World Elephant Day: A call to end adverts for cruel elephant attractions

This week concludes with World Elephant Day and its global focus on the protection of the African Savannah elephant, the African Forest elephant and the Asian elephant. For wildlife charity Save The Asian Elephant (STAE), the week also started with a huge push to try and secure the future of elephants.

On Monday (6 August) I joined Vegan podcaster Evanna Lynch (aka Harry Potter’s Luna Lovegood) and one of my blog readers, the lovely Annabel Lever (who’s been helping out at the Nat Geo Kids‘ office this week), outside 10 Downing Street as STAE staff, trustees, volunteers and supporters gathered to deliver a petition to Prime Minister Theresa May calling for a ban on advertising and promotion of elephant-related tourist activities.

STAE Founder Duncan McNair, celebrity animal activists Peter Egan and Rula Lenska and STAE trustee Stanley Johnson were among the crowd gathered to deliver STAE’s Change.org petition of more than 200,000 signatories and over 2.6 million further petition signatures aligning with it, calling on the UK Government to take an active role in saving the highly endangered Asian elephants.

You may have seen my earlier blog post on the dangers that Asian elephants face in their native homes. Astonishingly, the surviving population of Asian elephants is barely 5% of that of African elephants — with a huge decline from estimates of a million or more in the late 19th century to scarcely 40,000 today! (Around 10,000 of these are captive). You can revisit that post here.

Elephant expert Ian Redmond OBE (pictured above), who’s also an ambassador for vEcotourism — which looks to promote virtual reality tourism over tourist practices which may be harmful to the native wildlife — is a trustee for STAE and was keen to support delivery of the petition.

Most holidaymakers are unaware that many elephants have been captured from the wild, trained through fear and beaten into continuing their work: often carrying heavy loads of 2-4 tourists on metal seats on their backs. Their tusks (only present on male Asian elephants) are often blunted with chainsaws; the ends removed in a stressful and terrifying ordeal.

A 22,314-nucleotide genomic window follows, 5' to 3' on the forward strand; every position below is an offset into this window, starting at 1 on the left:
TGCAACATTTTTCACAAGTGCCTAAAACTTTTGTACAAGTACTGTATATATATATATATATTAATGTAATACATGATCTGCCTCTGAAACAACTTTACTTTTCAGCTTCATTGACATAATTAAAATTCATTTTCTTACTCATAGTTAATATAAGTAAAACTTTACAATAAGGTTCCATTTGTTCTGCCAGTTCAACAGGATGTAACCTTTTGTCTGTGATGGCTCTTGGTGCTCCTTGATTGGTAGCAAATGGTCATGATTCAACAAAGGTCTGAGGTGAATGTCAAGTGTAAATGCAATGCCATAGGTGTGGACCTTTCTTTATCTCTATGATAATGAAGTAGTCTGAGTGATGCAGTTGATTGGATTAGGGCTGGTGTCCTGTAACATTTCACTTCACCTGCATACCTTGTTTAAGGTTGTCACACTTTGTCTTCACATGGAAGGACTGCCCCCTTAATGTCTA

The team from STAE also presented an open letter to the Prime Minister, explaining how a recent poll revealed large support for STAE’s policies.

The Asian elephant, which has been classified as endangered by the International Union for Conservation of Nature (IUCN) since 1986, faces a bigger threat from the tourist industry then it does the ivory trade, as a lifetime of tourist rides are more lucrative than the one-off sale of its ivory.

Evanna Lynch and Duncan McNair, who recently visited Kerala in partnership with The Sun to raise awareness of the Asian elephants’ plight, emerged from Downing Street to applause from the crowd after delivering their message. According to a recent press release from STAE, their aim was to assert the following actions…

I was fortunate enough to be able to interview Evanna for National Geographic Kids’, about the importance of World Elephant Day, and why she’s proud to be a STAE ambassador. I was so impressed by her love and passion for elephants, and would definitely recommend reading the full interview here.

STAE supporters present at the event wore t’shirts highlighting the need to ban the process used to crush elephants’ spirit, supposedly making them more suitable for ‘working with tourists’. The breaking in process, known as “pajan” ends in the death of 50% of the elephants it intends to domesticate. It is also used to make elephants more suitable for use in festivals; something STAE has previously campaigned against.

To join STAE’s campaign this #WorldElephantDay, or add your signature to their petition, visit: stae.org

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